But if I were to say ... I really don't think, and I think the UFC saw that he's not really ready for a title shot yet. You know, you gotta be able to at least defend the shots, or sprawl somewhat, and there was no sign of his Division III wrestling background in that fight at all.

Adam Wagner ( Where did you go to school?

Clay Guida: I went to Harper Junior College just outside of Chicago. We won a national title. I was never like an All-American or anything, I started at 149, I wrestled with some of the best dudes in the country.

But I peaked in college. Everyone peaks at different times, some peak in high school. I started picking it up a lot better in college and carried it over into MMA, I think, very well. As opposed to some three-time Division III or Division II All-American who can't even get a takedown in a fight because they constantly wear themselves dry, shooting and shooting and getting stopped.

Adam Wagner ( Well like you said, you're now 2 – 3 in the UFC and could just as easily be 4-1 or even 5-0. You're set to face Samy Schiavo at UFC Fight Night 13. How badly do you need this win?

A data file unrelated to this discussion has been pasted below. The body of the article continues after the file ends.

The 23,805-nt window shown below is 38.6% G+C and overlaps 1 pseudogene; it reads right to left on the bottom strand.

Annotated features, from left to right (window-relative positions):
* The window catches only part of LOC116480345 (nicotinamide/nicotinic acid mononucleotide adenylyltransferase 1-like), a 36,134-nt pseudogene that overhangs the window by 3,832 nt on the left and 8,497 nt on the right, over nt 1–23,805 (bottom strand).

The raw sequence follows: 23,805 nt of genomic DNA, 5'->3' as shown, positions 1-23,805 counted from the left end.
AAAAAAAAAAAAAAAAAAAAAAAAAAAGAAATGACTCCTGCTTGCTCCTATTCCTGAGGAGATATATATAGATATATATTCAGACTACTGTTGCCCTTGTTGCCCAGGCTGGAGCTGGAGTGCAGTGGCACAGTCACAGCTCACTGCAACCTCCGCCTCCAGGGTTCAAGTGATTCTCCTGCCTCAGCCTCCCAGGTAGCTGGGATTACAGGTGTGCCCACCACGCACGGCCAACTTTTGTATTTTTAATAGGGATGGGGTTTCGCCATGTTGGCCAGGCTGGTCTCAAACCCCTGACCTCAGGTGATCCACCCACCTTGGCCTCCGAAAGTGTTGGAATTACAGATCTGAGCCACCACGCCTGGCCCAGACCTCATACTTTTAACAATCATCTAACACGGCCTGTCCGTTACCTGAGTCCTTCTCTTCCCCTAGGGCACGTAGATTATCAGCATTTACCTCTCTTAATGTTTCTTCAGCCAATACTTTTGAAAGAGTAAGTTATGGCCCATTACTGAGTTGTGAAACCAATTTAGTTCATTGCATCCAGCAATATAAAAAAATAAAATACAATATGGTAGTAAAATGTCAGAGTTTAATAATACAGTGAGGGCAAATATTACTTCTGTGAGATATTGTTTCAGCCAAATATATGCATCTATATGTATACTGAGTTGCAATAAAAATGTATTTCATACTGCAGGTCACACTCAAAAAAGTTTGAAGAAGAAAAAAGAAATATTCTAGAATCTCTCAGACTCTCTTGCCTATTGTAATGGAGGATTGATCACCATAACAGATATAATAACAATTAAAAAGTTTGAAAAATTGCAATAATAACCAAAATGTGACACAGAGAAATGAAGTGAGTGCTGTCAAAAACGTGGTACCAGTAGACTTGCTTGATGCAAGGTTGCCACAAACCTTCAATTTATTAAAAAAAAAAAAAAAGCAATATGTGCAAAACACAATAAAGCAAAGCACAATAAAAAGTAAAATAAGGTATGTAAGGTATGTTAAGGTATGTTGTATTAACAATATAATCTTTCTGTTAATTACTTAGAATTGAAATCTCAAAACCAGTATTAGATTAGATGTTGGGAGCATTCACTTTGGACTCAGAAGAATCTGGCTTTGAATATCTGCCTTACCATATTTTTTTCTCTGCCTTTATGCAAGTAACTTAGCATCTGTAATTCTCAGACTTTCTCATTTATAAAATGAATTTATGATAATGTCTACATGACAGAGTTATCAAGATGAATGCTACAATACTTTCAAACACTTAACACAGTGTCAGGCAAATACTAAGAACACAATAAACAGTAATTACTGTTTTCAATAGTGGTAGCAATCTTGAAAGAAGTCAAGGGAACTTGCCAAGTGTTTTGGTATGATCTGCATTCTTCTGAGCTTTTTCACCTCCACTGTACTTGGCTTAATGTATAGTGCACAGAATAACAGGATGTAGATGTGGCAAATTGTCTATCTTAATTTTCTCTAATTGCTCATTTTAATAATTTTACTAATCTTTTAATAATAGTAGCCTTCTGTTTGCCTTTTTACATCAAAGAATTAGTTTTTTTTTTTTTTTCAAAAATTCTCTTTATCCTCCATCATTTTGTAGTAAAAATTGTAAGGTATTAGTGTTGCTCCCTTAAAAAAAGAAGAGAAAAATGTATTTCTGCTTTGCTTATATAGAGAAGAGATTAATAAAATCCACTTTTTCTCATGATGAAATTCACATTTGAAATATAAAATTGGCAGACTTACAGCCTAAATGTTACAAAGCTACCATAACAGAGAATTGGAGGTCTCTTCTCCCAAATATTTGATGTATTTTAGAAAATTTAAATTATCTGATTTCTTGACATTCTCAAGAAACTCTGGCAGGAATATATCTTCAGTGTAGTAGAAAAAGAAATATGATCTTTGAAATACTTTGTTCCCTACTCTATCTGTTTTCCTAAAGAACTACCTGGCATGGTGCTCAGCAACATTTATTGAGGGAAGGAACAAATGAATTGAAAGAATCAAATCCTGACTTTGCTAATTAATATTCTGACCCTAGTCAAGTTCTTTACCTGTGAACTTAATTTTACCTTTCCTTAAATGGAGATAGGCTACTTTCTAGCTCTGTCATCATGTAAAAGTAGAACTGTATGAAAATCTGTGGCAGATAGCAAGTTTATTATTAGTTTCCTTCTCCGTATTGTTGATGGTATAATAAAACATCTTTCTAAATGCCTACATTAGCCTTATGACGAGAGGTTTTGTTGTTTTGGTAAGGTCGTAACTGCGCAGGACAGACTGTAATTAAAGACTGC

Clay Guida: Oh, more than any fight. I put this above my last couple of fights, even more so than the Marcus Aurelio fight, you know. I gotta have this win. Granted, the UFC does like to see exciting fighters, but if you don't have a winning record or a .500 record, you're probably going to be sitting on a shelf somewhere in the UFC for six to eight months, or they're just going to do away with you, and you can go fight on the other cards that are aired once every four or five or six months.

The UFC is my home right now, and I aim to keep it that way. I'm going to try to put Samy to rest and work very quickly, hopefully in the first or second round, and move onto bigger and better things.